Category Archives: Research

Research

Ten Years, Ten Observations, and Ten Predictions

This past March marked the 10-year anniversary of the market bottom that concluded the 2008/2009 Global Financial Crisis. The decade ending March 31, 2019 was a very interesting one for market observers and practitioners. We offer ten market observations from that decade, and, informed by history, ten predictions about what the next ten years may … Continue reading Ten Years, Ten Observations, and Ten Predictions


2019 Capital Market Assumptions

 Download our 2019 Capital Market Assumptions White Paper. Sellwood Consulting’s 2019 Capital Market Assumptions are available. These 10-year, forward-looking assumptions of asset class return, risk, and correlation are the key input variables for our asset allocation work on behalf of clients. Our Assumptions Change as Markets Do We update our assumptions annually. Over the course of 2018, … Continue reading 2019 Capital Market Assumptions


Rise and Shine: Why Bond Investors Still Shouldn’t Fear Rising Rates

Back in 2014, we wrote a piece, Who’s Afraid of the Big Bad Rates?, which argued that long-term investors in fixed income securities should not fear rising rates. At the time, we argued two things — first, that it is not the question of whether rates would rise, but rather the timing and pattern of … Continue reading Rise and Shine: Why Bond Investors Still Shouldn’t Fear Rising Rates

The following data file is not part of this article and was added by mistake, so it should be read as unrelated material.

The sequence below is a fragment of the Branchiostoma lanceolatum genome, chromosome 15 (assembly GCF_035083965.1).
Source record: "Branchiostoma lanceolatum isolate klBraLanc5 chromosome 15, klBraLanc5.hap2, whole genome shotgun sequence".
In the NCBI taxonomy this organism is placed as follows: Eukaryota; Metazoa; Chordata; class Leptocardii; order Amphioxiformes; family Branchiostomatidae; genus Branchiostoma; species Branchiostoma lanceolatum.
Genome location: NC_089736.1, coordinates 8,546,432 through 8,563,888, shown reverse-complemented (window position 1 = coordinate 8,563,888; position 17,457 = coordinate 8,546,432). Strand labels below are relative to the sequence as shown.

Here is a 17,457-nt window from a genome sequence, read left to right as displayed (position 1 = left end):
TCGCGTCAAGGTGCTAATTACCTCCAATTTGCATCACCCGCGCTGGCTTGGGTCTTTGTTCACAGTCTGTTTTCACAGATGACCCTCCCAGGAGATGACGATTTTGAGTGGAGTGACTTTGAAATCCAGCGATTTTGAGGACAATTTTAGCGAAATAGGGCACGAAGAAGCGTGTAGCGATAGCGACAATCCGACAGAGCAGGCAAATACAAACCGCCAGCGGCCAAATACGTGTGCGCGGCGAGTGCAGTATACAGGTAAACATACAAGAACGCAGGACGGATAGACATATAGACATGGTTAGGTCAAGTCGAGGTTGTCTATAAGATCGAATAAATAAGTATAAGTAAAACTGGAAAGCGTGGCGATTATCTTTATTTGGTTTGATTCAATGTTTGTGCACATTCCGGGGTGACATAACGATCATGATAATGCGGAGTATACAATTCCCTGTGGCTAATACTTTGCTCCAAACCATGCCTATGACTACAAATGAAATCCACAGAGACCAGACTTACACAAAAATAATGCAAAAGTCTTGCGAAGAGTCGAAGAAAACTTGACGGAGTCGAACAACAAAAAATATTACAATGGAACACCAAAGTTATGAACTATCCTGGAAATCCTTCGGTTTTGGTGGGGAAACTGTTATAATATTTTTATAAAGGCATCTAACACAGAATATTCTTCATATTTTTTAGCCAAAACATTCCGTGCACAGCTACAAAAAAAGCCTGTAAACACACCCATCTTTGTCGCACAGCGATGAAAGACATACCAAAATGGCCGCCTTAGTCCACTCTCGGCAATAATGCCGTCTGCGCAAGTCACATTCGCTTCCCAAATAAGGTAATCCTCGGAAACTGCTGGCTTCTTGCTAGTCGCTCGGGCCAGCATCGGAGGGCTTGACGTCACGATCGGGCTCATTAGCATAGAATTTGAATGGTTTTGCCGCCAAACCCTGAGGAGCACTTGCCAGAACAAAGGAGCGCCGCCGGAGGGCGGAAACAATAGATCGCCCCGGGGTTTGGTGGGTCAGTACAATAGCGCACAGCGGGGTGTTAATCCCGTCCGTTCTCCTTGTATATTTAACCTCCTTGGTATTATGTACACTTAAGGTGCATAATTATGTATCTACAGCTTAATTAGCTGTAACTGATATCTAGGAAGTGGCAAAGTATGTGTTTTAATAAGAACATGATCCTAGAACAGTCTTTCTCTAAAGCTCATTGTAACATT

2018 Capital Market Assumptions

Note: These assumptions are now outdated. Our current capital market assumptions and our white paper documenting their construction can always be found on our Capital Market Assumptions page. Sellwood Consulting’s 2018 Capital Market Assumptions are available. These 10-year, forward-looking assumptions of asset class return, risk, and correlation are the key input variables for our asset allocation work on behalf … Continue reading 2018 Capital Market Assumptions


The Right and Wrong Way to Design a Portfolio

Our research department believes that the President’s agenda will stall in Congress, the Fed is on pace for two more rate hikes this year, and that we are seeing really promising economic growth out of Asia. As a result, we recommend that you shift a bit of money out of core bonds and into international equities for the next six months.